Your home is your haven — Noa Santos believes this should be the case for everyone, even if they're not aware it's achievable. That's why the interior designer launched Homepolish, an interior design startup that connects the average dweller with hundreds of designers, offering hourly services at attainable prices. The monumental step of home ownership often leads new homeowners to engage in Homepolish's services. Firm in his belief that quality home decor shouldn't be reserved for the one percent, Noa shares nine priceless design tips for new homeowners with POPSUGAR.
When talking to Noa about interior design, he will keep returning to one non-negotiable notion: design is like a muscle that you need to constantly exercise, and you want to flex it when it counts. "The way we like to think of design is it's not project-based," Noa explained. "It doesn't begin and end discretely. It's an on-going conversation so your space constantly feels like it reflects your priorities, where you are in life, what's important to you, your aesthetic." That means even if you're still on the hunt for your dream home, you can start that design conversation in whatever space you're currently in, even if it's a rental with roommates or a tree house. And if you've already purchased your dream home, start flexing that design muscle the minute you move in.
Perhaps the reason so many people put off interior decorating is because it can feel like a daunting task. To this, Noa says, "You're going to make mistakes." It's pretty much inevitable. But the important thing is "accepting that that's part of the process."
Noa always makes sure to include a piece of advice that extends far beyond home decor. Part of living comfortably, he reminds us, is actually enjoying your life. This generation in particular has realized that "time is worth more than money," Noa points out. "You want to curate your life in such a way that you're spending your time doing exactly what you want to do," he says. "And having items like a Keurig® coffee maker in your home helps you do that." Making coffee with his Keurig® coffee maker allows Noa to enjoy coffee-shop quality at home with the press of a button.
Not to mention, if you want to tackle the maelstrom of tasks ahead of you, you've got to start your day off right. Praising his cup of coffee in design terms, Noa says, "Just like you want to wake up in the right sheets on the right bed with the right pillows and slip on the right bathrobe, having a great cup of coffee in the morning is a pretty important part of a daily routine."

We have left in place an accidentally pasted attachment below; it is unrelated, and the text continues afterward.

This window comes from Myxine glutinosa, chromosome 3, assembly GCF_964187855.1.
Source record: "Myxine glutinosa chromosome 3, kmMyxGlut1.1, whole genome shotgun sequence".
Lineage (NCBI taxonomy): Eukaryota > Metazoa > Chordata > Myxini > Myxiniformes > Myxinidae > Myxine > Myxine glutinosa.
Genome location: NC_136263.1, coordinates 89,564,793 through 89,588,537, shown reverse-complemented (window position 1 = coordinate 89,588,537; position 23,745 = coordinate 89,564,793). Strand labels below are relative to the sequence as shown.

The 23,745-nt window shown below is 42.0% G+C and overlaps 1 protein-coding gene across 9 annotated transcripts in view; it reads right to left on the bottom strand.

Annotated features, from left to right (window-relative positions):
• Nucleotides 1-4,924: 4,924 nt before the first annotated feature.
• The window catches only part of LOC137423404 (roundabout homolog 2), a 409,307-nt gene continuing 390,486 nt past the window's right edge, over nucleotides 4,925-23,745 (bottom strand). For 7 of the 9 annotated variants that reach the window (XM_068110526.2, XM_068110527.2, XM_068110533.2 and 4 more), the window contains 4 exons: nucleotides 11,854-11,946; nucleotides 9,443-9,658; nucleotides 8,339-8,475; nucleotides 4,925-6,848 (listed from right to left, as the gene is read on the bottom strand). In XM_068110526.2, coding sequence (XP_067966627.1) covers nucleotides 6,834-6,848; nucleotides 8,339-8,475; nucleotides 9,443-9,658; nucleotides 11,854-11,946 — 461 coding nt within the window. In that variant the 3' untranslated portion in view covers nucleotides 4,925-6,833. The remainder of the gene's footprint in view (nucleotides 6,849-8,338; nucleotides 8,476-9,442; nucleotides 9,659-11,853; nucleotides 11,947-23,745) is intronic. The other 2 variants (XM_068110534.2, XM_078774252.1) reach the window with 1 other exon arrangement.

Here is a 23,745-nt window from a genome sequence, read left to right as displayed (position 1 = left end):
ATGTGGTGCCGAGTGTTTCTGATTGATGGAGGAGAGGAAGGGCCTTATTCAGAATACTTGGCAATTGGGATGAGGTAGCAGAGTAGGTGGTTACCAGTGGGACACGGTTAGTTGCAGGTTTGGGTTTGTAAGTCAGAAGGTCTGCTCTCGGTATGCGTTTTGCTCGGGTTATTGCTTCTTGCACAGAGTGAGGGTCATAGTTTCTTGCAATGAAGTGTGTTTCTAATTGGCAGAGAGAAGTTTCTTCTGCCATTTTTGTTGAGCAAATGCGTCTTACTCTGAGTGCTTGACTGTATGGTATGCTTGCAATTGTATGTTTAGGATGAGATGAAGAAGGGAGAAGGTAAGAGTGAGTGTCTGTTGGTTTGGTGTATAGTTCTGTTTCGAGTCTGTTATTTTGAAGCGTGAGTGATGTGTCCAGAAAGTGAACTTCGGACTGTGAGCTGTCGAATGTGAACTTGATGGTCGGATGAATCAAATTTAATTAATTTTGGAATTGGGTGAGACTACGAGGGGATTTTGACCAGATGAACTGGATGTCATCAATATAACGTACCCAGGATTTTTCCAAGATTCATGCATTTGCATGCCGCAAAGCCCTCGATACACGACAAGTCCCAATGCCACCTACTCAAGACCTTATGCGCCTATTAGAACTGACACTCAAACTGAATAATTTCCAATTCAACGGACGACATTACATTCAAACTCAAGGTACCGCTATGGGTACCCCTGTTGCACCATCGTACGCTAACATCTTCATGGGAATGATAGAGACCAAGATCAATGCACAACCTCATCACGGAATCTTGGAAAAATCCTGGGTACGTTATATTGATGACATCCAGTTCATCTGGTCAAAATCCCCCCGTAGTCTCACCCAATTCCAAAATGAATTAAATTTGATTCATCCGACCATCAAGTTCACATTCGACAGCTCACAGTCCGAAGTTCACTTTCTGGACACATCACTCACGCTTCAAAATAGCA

According to Noa, it's perfectly fine to heed frugality while you're in your experimentation phase and filling your dorm room with build-it-yourself furniture. However, when you enter that very official stage of life that comes with very official titles — an abode that's yours and yours alone, with rent checks that are now mortgage payments — that's when you may want to enlist a professional to save you money and grief in the end.
"A lot of people try to save on the services, on the advice side of home design," Noa says. "[They] end up making much more costly mistakes when it comes to specifying what materials or finishes they want to use in their home." Are you trying to remodel your kitchen yourself? Do you have an aesthetic in mind you can't quite articulate or piece together? A professional can help with the big changes and important decisions to make your house a home.
Hiring professional services is especially important when it comes to reflecting two people's tastes. Noa has been living with his longtime boyfriend — now fiancé — Ross Matsubara, Vice President and Style Director at Nike Communications, Inc., for six years, and he still enlisted extra help to decorate their New York City apartment. Why? Because when it comes to reconciling two people's very disparate tastes, having a third party to mediate is key. "It's like when you need a marriage counselor: don't do it yourself," Noa says. "It's worth spending the money."
Alternatively? "Stay single!" Noa jokes. "Live alone!"
So what upgrades will your interior designer tell you to make that won't crush your budget? If he were Noa, he'd tell you to start with lighting. It's a design element that some may never even consider, but it just so happens to be one of the most pressing.